Caracterización de la relación entre la actividad eléctrica cerebral y cardíaca en pacientes pediátricos con síndrome de apnea/hipopnea durante el sueño empleando medidas no lineales de causalidad
Jaimes Albarracin, Anggie Daniela | 2020
Sleep disorders are conditions that cause changes in normal sleep patterns and that can have consequences on human health both in the short and long term. These are grouped depending on their causes and conditions, being sleep apnea / hypopnea syndrome (SAHS) part of respiratory disorders.
SAHS is a disorder characterized by the presence of several respiratory pauses due to blockage of the airways during sleep causing a decrease in circulating oxygen. The standard treatment method for pediatric SAHS is adenotonsillectomy, a surgery that, according to various studies, has shown high effectiveness. This eliminates oxygen desaturations and contributes to the return of normal functions of the autonomic nervous system and cardiac activity.
Currently, and due to the alterations in the electrical activity of the brain and the heart caused by SAHS, interest has grown in the use of polysomnography to characterize the interaction between the electrical activity of the brain and the heart. The quantification of these topological characteristics is commonly done using Granger Causality (GC). This measure is a statistical notion of causal influence, based on the prediction through vector autoregression. However, in the last decade, alternative proposals have been presented to obtain similar measurements, based on neural network architectures, to find non-linear relationships in said causal influence.
This document compiles the approach of the project in which it was sought to characterize the relationship between cardiac and cerebral electrical activity in pediatric patients with SAHS in pre- and post-treatment stages. The project is divided into four stages. The first corresponds to the preprocessing of the signals, where at the end of this stage eight time series of normalized powers were obtained from each polysomnography record, represented in five EEG subbands (α,β,δ,θ,γ) and three of the heart rate variability (VLF, LF, HF). In the second, the calculation of Granger causalities was performed using two methods: one linear using the MVGC toolbox and the other non-linear using the development of artificial neural networks. Subsequently, in stage three, McNemar's Chi-Square statistical test was performed, with which it was possible to identify each of the pairs of subbands in which the treatment induced significant changes. Finally, in stage four, the corresponding analysis of the results obtained and a subsequent comparison of both methods was carried out, taking into account their advantages and limitations.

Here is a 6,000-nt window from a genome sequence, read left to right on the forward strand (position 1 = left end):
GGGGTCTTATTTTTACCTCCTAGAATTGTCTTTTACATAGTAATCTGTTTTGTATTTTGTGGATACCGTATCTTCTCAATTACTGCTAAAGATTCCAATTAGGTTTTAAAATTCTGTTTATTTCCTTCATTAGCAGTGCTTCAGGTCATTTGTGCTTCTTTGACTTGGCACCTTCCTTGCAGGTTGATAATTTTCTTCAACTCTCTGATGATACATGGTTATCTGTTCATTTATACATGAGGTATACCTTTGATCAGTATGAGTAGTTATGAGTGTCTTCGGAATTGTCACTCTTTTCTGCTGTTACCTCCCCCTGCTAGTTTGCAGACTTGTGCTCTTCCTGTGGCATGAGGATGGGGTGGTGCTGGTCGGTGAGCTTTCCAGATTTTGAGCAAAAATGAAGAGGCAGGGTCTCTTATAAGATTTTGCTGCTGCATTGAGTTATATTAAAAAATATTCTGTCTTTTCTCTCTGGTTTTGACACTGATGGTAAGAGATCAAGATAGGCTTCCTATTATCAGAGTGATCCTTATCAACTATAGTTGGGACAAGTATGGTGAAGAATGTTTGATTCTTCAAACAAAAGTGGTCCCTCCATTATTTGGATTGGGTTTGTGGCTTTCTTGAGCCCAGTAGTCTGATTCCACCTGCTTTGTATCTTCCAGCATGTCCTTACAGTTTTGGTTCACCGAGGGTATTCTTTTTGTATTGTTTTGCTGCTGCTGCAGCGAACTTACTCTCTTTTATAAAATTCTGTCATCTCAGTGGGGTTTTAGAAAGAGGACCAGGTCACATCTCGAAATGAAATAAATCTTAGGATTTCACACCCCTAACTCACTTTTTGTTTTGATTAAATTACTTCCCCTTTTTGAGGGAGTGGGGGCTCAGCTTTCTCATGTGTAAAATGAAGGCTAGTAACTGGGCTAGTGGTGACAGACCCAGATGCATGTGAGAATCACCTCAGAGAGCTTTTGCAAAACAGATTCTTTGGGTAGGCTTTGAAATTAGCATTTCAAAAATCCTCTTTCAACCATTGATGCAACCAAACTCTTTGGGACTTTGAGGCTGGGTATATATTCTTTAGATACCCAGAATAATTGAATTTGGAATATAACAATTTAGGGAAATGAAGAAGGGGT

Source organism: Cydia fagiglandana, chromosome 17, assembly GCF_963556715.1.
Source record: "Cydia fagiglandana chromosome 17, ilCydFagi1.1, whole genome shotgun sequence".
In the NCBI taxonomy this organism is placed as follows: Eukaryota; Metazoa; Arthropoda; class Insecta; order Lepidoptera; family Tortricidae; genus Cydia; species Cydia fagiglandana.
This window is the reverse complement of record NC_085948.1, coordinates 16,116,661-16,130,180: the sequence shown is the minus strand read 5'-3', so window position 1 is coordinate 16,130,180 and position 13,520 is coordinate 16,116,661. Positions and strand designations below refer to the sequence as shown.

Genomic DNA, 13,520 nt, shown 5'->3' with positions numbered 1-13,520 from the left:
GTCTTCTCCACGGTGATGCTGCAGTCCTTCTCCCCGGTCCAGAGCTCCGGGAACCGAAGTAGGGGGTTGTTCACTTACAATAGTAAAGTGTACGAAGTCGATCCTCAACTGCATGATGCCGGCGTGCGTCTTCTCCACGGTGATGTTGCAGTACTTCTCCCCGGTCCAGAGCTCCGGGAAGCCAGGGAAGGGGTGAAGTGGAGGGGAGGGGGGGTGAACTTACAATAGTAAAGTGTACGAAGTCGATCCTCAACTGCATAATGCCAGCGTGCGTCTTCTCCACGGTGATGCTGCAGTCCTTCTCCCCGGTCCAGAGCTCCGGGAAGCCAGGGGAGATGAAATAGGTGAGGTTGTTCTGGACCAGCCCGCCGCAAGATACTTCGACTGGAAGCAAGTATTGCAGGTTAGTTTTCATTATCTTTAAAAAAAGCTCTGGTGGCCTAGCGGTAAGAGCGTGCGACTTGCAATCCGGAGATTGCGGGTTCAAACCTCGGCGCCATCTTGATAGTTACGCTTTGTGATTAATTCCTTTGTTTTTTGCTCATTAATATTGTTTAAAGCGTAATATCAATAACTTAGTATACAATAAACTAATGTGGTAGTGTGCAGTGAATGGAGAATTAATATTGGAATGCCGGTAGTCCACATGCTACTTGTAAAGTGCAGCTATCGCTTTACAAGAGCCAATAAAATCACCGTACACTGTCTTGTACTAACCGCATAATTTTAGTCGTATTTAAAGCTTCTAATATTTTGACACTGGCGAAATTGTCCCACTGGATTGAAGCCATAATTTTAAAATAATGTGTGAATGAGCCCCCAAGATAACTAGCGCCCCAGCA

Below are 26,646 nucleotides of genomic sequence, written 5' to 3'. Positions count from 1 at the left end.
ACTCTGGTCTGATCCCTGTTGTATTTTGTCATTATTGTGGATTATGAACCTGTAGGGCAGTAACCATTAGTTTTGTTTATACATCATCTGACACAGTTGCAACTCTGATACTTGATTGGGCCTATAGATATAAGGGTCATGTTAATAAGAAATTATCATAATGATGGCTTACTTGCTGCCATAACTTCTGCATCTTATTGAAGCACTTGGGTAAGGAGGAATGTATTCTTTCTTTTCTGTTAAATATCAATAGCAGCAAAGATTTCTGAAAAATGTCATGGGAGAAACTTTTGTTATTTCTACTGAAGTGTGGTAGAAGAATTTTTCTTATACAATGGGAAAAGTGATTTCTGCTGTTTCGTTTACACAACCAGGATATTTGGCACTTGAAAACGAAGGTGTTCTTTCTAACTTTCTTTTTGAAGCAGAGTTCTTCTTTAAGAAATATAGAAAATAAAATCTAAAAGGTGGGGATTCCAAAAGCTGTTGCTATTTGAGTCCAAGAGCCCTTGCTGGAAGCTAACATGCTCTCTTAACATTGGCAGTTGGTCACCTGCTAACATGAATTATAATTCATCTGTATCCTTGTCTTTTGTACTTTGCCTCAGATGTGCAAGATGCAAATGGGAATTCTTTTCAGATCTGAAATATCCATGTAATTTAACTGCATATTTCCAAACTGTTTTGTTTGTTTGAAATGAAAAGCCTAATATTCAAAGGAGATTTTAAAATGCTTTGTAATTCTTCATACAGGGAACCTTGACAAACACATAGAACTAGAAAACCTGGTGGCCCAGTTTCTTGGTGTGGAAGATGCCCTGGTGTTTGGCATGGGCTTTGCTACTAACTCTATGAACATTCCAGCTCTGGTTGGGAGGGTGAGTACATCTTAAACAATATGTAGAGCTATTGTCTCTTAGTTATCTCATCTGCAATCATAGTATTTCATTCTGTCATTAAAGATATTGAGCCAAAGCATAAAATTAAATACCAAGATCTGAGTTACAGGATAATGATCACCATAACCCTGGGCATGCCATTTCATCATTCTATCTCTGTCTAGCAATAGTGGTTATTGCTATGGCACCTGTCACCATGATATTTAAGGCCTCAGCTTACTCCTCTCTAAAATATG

Finally, the results showed that the treatment allowed the recovery of connections mainly in the heart-brain and brain-brain interactions, where the gamma and delta subbands presented a high level of restoration. Additionally, it was evidenced that adenotonsillectomy not only promotes a general topology similar to that of healthy subjects, but also affects some of the interactions analyzed, generating alterations that were not previously found, as it was in the case of the heart-heart network. Finally, a noticeable difference was evidenced between the methods used, where the non-linear analysis yielded complementary results and better identified interactions reported in previous studies compared to the linear methodology.